The MSUM intramural department has been a staple on campus for decades, providing sports leagues and recreational activities for students. While their methods have remained roughly the same throughout their history, the past year has brought many changes with more to come, including efforts to hire a full-time director.
Graduate assistant Natasha Smith was promoted to her position over the summer after working as a sports coordinator since 2007 in order to help director Todd Peters – the Dragon swimming and diving coach, the Nemzek pool supervisor, the director of the Dragon Swim School and physical education teacher – with the administrative side of intramurals.
“The biggest thing (I ask of the staff) is to be self-sufficient,” Peters said. “Because of the demands of my job and how much I travel, I am not always around to take care of things. Having Natasha at that elevated position has changed things tremendously.”
Smith said this was a year of transition, but change is not coming fast enough.
“I think we’re in a position where we want to make progress but are unable to because of limited facility space and a lack of community between the Wellness Center, the Rec & Outing Center and intramurals,” Smith said. “It’s limiting how we access students. We’re trying to branch into the Wellness Center with our wellness activities (weekly activities that do not require registration), but they’re not promoting our activities, and we’re not promoting theirs. If we were working as more a team instead of two separate entities, it would make both organizations more popular.”
From 2006 to 2009, intramurals averaged at least 2,000 participants per year. Since then, however, their numbers have dropped to just under 1,000 participants last year. Smith blames the department’s lack of promotion, among other things.
“We’re serving a limited number of students,” Smith said. “I don’t think we are promoting (intramurals) enough and I don’t think participants are promoting it enough. We need to make our participants advocates for this program and that’s just not happening right now.”
Junior Mara Wessel, the intramural volleyball coordinator, simply blames the transition for the decline in participants.
“I look at this year as a rebuilding year,” Wessel said. “Our rules are stricter, and we make captains sign a waiver. I think those are positive things for intramurals, but with that, you are always going to lose some people that were used to the other way.”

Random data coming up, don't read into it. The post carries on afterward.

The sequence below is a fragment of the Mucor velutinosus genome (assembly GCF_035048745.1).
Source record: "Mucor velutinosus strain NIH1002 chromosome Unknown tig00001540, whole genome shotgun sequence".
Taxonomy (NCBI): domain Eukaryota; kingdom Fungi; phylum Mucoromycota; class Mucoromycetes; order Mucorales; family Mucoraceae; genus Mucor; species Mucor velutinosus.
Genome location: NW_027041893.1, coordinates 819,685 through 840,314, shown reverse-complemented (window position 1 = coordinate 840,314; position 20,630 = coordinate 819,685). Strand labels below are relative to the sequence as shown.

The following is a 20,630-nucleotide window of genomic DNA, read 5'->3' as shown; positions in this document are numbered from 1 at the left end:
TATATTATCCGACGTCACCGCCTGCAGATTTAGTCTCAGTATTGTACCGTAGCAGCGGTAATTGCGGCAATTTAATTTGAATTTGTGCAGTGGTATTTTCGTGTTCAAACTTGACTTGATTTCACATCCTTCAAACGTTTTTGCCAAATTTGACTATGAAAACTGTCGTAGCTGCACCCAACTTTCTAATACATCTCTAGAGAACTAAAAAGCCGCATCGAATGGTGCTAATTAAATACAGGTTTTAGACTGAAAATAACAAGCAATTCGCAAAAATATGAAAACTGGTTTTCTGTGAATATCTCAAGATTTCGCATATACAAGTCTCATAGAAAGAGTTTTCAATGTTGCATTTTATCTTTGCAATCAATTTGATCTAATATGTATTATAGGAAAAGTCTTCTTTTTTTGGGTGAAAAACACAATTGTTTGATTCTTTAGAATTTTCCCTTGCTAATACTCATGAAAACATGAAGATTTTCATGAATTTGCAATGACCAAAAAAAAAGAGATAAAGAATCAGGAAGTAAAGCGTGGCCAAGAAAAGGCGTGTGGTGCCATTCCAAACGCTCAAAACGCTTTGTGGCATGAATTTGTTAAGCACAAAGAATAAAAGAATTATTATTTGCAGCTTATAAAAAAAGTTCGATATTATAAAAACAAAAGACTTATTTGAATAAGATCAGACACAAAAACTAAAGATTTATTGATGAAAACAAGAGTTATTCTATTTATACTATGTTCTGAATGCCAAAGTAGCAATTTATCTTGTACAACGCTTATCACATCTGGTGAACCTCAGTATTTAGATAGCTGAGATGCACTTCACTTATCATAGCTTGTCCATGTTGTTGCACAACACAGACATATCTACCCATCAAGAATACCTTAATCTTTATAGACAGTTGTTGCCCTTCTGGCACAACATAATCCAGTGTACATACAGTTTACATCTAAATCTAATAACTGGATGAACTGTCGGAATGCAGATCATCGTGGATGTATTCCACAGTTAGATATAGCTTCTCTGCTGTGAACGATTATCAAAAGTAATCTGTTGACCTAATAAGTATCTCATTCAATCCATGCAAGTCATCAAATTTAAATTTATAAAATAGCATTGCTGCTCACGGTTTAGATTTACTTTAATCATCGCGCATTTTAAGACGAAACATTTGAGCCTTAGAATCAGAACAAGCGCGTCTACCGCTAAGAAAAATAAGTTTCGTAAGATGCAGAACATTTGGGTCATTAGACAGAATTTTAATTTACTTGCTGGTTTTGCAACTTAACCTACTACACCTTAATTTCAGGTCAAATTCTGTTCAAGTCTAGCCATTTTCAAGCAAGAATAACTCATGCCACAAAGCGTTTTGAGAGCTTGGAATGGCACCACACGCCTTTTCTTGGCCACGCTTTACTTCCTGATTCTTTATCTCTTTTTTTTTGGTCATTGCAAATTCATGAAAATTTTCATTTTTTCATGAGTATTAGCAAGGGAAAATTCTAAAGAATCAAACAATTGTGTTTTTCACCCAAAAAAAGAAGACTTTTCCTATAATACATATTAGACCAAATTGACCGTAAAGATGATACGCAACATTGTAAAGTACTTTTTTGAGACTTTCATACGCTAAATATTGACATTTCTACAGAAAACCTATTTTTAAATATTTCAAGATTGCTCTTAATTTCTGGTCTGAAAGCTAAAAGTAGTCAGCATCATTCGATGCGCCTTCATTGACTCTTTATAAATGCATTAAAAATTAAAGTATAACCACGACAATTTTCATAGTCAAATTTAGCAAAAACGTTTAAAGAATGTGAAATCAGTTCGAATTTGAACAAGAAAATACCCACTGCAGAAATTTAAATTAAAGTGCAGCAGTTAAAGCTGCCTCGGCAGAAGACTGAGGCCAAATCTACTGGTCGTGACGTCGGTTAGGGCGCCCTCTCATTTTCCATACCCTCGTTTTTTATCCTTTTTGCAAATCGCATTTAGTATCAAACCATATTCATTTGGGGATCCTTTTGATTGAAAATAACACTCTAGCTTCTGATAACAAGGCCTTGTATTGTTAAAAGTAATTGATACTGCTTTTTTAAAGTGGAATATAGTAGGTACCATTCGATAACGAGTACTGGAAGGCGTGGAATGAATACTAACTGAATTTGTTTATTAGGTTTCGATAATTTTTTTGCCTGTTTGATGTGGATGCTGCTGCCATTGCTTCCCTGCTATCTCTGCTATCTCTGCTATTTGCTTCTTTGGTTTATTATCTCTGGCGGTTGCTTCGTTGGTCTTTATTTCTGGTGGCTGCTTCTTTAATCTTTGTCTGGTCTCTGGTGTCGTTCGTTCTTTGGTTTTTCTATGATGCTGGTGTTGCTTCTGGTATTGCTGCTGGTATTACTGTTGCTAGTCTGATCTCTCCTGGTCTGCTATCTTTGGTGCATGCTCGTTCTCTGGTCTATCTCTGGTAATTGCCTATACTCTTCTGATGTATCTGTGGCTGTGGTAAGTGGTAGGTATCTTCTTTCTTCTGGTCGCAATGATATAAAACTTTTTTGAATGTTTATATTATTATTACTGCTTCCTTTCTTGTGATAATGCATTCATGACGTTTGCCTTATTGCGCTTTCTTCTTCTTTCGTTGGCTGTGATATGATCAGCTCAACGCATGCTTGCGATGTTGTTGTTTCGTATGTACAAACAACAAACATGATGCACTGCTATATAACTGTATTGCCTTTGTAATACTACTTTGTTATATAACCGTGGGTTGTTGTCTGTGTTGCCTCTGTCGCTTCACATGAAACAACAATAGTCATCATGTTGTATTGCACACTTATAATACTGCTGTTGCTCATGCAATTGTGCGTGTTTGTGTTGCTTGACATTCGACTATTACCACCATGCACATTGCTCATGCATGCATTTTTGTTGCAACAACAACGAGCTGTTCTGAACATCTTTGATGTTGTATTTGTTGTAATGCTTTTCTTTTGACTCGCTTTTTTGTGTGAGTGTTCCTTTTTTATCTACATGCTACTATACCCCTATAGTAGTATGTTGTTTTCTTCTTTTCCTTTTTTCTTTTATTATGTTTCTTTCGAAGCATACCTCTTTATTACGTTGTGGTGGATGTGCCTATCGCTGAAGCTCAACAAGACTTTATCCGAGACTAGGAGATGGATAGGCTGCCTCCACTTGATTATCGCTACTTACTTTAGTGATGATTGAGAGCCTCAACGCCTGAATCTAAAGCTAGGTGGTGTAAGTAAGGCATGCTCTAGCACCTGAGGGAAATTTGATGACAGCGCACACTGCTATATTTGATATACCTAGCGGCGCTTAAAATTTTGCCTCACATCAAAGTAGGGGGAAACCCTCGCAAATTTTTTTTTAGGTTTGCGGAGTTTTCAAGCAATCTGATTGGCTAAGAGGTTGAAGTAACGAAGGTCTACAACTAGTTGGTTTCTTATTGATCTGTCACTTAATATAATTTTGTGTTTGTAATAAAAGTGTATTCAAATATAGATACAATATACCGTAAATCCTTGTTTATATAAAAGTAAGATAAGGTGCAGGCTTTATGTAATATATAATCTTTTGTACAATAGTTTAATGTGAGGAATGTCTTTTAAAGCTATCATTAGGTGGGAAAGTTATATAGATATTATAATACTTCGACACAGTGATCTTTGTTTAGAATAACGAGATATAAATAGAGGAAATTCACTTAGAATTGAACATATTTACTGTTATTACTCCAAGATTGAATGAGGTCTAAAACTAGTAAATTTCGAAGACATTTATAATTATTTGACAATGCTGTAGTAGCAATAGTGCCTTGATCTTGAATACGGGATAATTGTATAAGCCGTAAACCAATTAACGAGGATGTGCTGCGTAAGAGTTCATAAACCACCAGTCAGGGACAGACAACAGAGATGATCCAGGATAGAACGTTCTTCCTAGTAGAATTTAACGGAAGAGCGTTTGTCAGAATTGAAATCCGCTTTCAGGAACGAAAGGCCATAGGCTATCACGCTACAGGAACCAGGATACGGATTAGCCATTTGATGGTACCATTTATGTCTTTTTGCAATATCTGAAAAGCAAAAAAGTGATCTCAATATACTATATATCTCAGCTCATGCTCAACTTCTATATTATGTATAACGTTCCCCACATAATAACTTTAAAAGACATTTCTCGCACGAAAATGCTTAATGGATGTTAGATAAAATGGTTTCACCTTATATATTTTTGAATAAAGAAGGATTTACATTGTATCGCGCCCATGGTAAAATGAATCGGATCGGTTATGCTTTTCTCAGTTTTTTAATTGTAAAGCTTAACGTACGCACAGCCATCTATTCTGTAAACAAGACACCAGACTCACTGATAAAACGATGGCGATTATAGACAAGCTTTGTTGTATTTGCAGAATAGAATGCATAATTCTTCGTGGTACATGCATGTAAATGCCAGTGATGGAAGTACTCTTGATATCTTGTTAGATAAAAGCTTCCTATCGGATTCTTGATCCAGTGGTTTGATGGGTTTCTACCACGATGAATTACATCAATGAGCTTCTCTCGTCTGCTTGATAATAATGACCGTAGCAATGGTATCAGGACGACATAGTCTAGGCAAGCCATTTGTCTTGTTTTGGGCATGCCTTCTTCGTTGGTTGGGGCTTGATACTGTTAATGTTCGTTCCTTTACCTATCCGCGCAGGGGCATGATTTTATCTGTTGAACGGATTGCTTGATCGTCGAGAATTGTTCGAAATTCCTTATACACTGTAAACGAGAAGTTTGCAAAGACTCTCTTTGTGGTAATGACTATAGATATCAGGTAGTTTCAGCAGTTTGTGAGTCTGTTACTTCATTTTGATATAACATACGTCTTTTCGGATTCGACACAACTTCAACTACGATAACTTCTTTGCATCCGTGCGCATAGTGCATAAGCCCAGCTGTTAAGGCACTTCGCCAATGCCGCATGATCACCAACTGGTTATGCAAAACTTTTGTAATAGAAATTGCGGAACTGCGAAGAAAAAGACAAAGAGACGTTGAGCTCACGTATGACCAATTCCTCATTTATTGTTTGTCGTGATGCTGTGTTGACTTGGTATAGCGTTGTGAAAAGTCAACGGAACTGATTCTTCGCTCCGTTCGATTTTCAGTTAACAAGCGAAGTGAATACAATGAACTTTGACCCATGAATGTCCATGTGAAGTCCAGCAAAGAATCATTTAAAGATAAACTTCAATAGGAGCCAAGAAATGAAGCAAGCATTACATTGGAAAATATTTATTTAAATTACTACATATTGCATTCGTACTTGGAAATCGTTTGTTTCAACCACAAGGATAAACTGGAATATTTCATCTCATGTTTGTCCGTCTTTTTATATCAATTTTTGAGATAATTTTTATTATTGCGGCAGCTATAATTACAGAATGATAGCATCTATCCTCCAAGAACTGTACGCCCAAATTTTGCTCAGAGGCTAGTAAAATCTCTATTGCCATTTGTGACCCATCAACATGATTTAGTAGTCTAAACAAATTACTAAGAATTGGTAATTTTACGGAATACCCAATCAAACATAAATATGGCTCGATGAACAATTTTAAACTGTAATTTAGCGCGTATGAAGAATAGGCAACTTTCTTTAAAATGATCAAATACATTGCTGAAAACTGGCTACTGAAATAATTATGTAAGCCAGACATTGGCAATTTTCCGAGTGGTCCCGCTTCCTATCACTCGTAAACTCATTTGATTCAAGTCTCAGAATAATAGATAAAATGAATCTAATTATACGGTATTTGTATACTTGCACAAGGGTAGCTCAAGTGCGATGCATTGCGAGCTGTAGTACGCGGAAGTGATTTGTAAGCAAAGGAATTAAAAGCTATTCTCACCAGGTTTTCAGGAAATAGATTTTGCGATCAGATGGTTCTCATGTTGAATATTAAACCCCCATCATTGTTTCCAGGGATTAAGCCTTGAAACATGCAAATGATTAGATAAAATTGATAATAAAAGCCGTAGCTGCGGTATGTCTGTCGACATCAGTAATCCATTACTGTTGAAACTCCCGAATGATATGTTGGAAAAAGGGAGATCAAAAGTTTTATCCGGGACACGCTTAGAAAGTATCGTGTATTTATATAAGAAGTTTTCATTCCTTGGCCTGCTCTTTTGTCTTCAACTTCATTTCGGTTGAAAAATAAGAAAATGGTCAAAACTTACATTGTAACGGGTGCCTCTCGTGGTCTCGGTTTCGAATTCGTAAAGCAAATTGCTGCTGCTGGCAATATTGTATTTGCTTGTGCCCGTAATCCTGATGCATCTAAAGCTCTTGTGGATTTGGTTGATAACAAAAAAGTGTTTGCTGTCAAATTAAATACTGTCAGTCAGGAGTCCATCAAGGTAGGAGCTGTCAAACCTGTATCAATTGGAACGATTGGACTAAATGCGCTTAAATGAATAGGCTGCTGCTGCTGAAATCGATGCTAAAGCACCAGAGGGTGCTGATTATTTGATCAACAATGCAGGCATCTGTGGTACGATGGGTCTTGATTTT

Another change was introduced last year, when the department switched from paper schedules to online schedules with the use of Athleague, a networking website for intramurals. Participants must register on Athleague to participate, but can do so via their Facebook accounts. With Athleague, participants can view schedules online and receive text messages when changes occur or announcements are made.
“As a staff member, it’s a lot easier for us,” Smith said. “We don’t have to hand-make schedules. It is lot easier in terms of rankings and keeping win/loss ratios straight. For students, online access and being able to know everything within a second of us posting it is a great feature. Team registration can be tricky, but it shouldn’t be a deterrent.”
The biggest change is yet to come for intramurals. The department hopes to hire a full-time director within the next two months.
“Our program has grown out of one that was fully run by students,” Peters said. “With a full-time director, they can guide where the program will go, and having that day-to-day oversight will really allow the program to grow.”
Dragon intramurals is one of the few programs in the nation that does not charge students to participate (with the exception of hockey, which costs student $35 to cover ice time). However, that will most likely change by next year.
“It (intramural fees) was part of the whole plan to pay for this new (full-time director) position,” Peters said. “More than likely, the person we hire will already have experience with that. They are going to know how to deal with that.”
Despite all the changes, the department believes they will come out of this transition period better than before.
“Intramurals is an important part of campus,” Wessel said. “It’s a big thing for some students to play in the ‘big gym’ where the varsity team plays.”
Students active in intramurals are able to overlook the changes and see the benefits of participating.
“I’m not a college athlete, but intramurals still allows organized sports play as if we were all college athletes,” said junior Abby Furth, an intramural basketball and volleyball player. “It’s just a great way to stay active and involved for people that like competing or miss their high school sports days.”
Senior Alisha Bettin, who has played intramural volleyball for three years, believes that intramurals would be advantageous for any student willing to participate.
“It’s a great social interaction,” Bettin said. “Everyone should play intramurals, period.”
BY DANNY DETERMAN